In Justice’s world, people aren’t critical of his multi-million dollar business ventures because of his history of not paying bills, mistreating employees, or the conflict of interests it creates for him as governor, but because they are out to get him. If someone says he shouldn’t be Greenbrier East’s basketball coach, it’s not because he already has multiple full-time jobs or has a checkered past as a coach, but because they disagree with his politics. Justice has to take everything personally because otherwise, he’d have to live in the world of facts, and those are rarely on his side.
Despite the Greenbrier East boys basketball coaching position remaining vacant, West Virginia’s official website for the office of the governor states Justice “is currently the head girls and boys basketball coach at Greenbrier East.” Many in the Greenbrier community fear that’s another sign that Justice is ready to do whatever he can to force his way into the job.
Now, Justice faces one of the few institutions in West Virginia willing to stand up to him. Despite the school board’s vote, Greenbrier East’s administration has remained steadfast that Justice is the best candidate for the open coaching position.
According to one community member connected to the Greenbrier East basketball program, a rumor is swirling around town that the governor originally told the Greenbrier East girls team he would not pursue the boys coaching job. The community member spoke to Black By God The West Virginian, on a condition of anonymity, fearful of retribution from Justice. I was unable to confirm the gossip, but even if Justice was upfront with the girls’ team, it’s hard to imagine players and parents excited about their already half-present coach taking on another time-consuming commitment.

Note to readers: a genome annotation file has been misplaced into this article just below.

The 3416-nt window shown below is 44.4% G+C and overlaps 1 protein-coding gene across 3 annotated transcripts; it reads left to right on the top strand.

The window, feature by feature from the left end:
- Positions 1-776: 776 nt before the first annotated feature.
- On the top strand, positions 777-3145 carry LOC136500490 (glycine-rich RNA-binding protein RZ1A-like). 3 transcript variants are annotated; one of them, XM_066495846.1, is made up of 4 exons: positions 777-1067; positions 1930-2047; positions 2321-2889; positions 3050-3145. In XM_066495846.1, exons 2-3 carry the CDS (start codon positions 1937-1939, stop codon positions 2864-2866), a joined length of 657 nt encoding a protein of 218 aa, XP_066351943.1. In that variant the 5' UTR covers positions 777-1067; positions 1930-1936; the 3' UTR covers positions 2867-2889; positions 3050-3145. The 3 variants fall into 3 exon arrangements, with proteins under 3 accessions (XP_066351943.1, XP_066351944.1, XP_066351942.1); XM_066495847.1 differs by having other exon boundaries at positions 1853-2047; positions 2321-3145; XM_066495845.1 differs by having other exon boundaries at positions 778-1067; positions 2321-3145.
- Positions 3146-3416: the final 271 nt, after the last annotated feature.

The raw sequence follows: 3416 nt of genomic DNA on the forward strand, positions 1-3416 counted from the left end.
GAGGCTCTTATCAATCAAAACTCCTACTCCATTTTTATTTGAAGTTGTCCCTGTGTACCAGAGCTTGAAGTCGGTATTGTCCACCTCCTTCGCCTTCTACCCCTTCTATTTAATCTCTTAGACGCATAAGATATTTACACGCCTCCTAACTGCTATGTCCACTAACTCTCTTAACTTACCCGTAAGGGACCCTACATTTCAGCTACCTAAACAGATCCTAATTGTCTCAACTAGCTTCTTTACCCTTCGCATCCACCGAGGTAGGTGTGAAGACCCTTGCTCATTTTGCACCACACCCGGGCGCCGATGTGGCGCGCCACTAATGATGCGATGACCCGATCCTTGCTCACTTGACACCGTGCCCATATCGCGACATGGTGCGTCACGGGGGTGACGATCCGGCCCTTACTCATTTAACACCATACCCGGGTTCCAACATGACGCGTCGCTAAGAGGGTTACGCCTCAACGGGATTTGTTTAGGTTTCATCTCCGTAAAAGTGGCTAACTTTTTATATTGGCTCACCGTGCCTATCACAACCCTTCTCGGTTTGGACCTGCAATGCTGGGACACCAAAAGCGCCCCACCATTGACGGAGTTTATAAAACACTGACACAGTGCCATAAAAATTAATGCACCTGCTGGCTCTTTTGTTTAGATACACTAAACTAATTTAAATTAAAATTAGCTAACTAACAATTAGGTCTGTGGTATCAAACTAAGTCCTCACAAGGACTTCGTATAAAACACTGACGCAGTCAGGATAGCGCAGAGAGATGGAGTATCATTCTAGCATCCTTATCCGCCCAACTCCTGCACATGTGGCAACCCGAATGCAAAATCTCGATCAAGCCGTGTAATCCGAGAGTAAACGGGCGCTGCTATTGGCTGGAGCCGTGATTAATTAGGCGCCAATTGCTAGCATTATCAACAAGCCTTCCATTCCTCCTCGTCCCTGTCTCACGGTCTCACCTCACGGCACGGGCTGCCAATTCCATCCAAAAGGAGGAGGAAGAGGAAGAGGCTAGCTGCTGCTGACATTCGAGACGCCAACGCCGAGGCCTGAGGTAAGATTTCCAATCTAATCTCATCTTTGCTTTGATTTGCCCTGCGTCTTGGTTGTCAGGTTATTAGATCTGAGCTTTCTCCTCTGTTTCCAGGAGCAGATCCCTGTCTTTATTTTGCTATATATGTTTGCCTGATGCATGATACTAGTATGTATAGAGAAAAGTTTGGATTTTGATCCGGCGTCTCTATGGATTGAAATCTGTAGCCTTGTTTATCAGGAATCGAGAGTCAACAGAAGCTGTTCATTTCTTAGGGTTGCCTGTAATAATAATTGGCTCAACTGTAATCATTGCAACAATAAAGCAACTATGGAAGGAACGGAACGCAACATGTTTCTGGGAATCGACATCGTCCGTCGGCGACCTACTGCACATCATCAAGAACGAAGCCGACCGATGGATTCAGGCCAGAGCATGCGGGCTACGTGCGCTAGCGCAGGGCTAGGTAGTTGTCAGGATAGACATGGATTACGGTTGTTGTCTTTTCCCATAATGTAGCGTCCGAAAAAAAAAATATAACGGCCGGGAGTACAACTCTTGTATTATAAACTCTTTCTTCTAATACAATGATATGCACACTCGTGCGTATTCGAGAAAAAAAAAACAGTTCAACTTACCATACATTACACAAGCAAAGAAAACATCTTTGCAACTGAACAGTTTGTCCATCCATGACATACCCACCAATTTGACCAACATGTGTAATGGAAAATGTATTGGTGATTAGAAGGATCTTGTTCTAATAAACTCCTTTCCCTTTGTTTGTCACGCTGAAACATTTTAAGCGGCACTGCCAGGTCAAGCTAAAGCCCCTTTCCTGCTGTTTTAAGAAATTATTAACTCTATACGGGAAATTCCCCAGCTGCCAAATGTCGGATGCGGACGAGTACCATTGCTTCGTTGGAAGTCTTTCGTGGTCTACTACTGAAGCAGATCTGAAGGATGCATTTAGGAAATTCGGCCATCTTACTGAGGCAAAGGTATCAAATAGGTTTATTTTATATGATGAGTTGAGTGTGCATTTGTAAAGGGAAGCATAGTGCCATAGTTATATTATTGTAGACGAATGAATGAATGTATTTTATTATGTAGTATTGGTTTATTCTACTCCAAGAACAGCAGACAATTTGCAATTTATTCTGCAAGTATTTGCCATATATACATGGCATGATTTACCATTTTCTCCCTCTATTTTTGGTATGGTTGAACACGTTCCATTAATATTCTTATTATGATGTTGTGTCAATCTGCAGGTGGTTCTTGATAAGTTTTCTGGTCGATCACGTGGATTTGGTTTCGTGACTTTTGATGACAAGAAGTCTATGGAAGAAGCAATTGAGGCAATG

“This is ridiculous,” the community member said, “People don’t want this. There are certainly other things he should be focusing on… This is all about his personal glory and his record.”
It’s believed by many in town that several qualified applicants, including assistant coaches under Justice and Coles, applied for the job. However, Greenbrier East’s athletic director, principal and assistant principal all recommended Justice for the position instead.